In some embodiments, the invention provides a label for detecting a biological molecule comprising a binding partner for the biological molecule that is attached to a fluorescent moiety, wherein the fluorescent moiety is capable of emitting at least about 200 photons when simulated by a laser emitting light at the excitation wavelength of the moiety, wherein the laser is focused on a spot not less than about 5 microns in diameter that contains the moiety, and wherein the total energy directed at the spot by the laser is no more than about 3 microjoules. In some embodiments, the moiety comprises a plurality of fluorescent entities, e.g., about 2 to 4, 2 to 5, 2 to 6, 2 to 7, 2 to 8, 2 to 9, 2 to 10, or about 3 to 5, 3 to 6, 3 to 7, 3 to 8, 3 to 9, or 3 to 10 fluorescent entities. In some embodiments, the moiety comprises about 2 to 4 fluorescent entities. In some embodiments, the biological molecule is a protein or a small molecule. In some embodiments, the biological molecule is a protein. The fluorescent entities can be fluorescent dye molecules. In some embodiments, the fluorescent dye molecules comprise at least one substituted indolium ring system in which the substituent on the 3-carbon of the indolium ring contains a chemically reactive group or a conjugated substance. In some embodiments, the dye molecules are Alexa Fluor molecules selected from the group consisting of Alexa Fluor 488, Alexa Fluor 532, Alexa Fluor 647, Alexa Fluor 680 or Alexa Fluor 700. In some embodiments, the dye molecules are Alexa Fluor molecules selected from the group consisting of Alexa Fluor 488, Alexa Fluor 532, Alexa Fluor 680 or Alexa Fluor 700. In some embodiments, the dye molecules are Alexa Fluor 647 dye molecules. In some embodiments, the dye molecules comprise a first type and a second type of dye molecules, e.g., two different Alexa Fluor molecules, e.g., where the first type and second type of dye molecules have different emission spectra. The ratio of the number of first type to second type of dye molecule can be, e.g., 4 to 1,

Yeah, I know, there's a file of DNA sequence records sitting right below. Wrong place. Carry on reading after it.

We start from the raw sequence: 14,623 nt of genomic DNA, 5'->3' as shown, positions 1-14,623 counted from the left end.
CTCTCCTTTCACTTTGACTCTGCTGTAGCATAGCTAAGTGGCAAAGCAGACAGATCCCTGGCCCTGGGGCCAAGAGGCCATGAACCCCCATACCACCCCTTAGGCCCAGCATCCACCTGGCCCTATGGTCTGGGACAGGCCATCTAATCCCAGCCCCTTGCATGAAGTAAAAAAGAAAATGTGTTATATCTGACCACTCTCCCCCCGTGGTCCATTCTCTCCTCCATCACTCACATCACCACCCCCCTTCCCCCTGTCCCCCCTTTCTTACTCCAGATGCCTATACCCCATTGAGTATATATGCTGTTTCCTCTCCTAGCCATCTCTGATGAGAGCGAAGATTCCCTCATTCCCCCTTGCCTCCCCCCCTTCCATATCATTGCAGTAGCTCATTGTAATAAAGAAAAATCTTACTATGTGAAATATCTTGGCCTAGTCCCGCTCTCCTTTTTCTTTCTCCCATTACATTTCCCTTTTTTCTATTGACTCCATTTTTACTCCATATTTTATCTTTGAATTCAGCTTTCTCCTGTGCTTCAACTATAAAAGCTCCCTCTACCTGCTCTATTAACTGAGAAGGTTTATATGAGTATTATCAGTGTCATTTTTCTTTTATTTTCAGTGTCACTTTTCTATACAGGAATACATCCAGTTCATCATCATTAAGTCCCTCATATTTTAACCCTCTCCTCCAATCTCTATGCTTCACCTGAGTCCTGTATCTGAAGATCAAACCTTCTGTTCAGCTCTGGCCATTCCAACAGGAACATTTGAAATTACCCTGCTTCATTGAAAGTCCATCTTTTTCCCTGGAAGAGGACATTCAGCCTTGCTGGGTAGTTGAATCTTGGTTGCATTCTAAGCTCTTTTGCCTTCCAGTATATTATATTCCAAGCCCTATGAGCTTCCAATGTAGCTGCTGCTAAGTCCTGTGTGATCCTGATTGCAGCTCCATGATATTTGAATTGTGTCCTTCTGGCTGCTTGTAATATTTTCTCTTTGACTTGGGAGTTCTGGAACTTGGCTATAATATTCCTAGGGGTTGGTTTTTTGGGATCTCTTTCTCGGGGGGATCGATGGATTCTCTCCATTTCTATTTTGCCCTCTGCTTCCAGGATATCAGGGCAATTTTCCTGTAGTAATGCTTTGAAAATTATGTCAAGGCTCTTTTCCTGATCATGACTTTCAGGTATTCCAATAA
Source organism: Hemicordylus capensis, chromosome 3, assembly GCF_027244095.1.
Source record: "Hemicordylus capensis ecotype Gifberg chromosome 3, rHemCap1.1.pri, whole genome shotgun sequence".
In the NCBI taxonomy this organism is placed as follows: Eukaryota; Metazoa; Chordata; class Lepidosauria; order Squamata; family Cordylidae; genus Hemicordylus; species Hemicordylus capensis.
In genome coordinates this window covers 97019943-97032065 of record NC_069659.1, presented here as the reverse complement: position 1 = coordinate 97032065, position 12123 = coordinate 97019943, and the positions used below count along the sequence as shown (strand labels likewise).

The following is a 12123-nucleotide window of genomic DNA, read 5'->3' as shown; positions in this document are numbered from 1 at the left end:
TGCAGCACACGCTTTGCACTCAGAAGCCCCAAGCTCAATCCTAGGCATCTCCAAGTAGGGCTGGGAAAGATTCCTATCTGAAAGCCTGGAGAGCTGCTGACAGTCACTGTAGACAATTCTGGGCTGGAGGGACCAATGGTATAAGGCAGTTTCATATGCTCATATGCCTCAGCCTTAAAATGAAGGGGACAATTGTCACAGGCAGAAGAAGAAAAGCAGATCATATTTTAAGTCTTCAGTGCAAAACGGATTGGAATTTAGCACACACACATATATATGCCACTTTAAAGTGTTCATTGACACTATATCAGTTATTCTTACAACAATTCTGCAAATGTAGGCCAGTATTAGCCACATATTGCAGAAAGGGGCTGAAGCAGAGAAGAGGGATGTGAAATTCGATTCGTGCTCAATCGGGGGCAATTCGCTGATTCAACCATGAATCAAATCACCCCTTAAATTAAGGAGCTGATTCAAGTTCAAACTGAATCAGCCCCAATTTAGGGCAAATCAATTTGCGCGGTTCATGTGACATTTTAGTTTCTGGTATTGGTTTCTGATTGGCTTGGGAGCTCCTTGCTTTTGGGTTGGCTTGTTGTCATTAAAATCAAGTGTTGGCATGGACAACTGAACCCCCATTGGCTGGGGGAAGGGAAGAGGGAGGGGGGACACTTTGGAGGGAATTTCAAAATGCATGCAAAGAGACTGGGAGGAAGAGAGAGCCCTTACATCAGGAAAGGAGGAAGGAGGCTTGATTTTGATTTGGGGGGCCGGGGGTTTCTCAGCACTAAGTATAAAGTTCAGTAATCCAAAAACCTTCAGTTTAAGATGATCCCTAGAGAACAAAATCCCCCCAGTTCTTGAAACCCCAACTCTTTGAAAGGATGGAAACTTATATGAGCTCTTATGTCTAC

3 to 1, 2 to 1, 1 to 1, 1 to 2, 1 to 3 or 1 to 4. The binding partner can be, e.g., an antibody.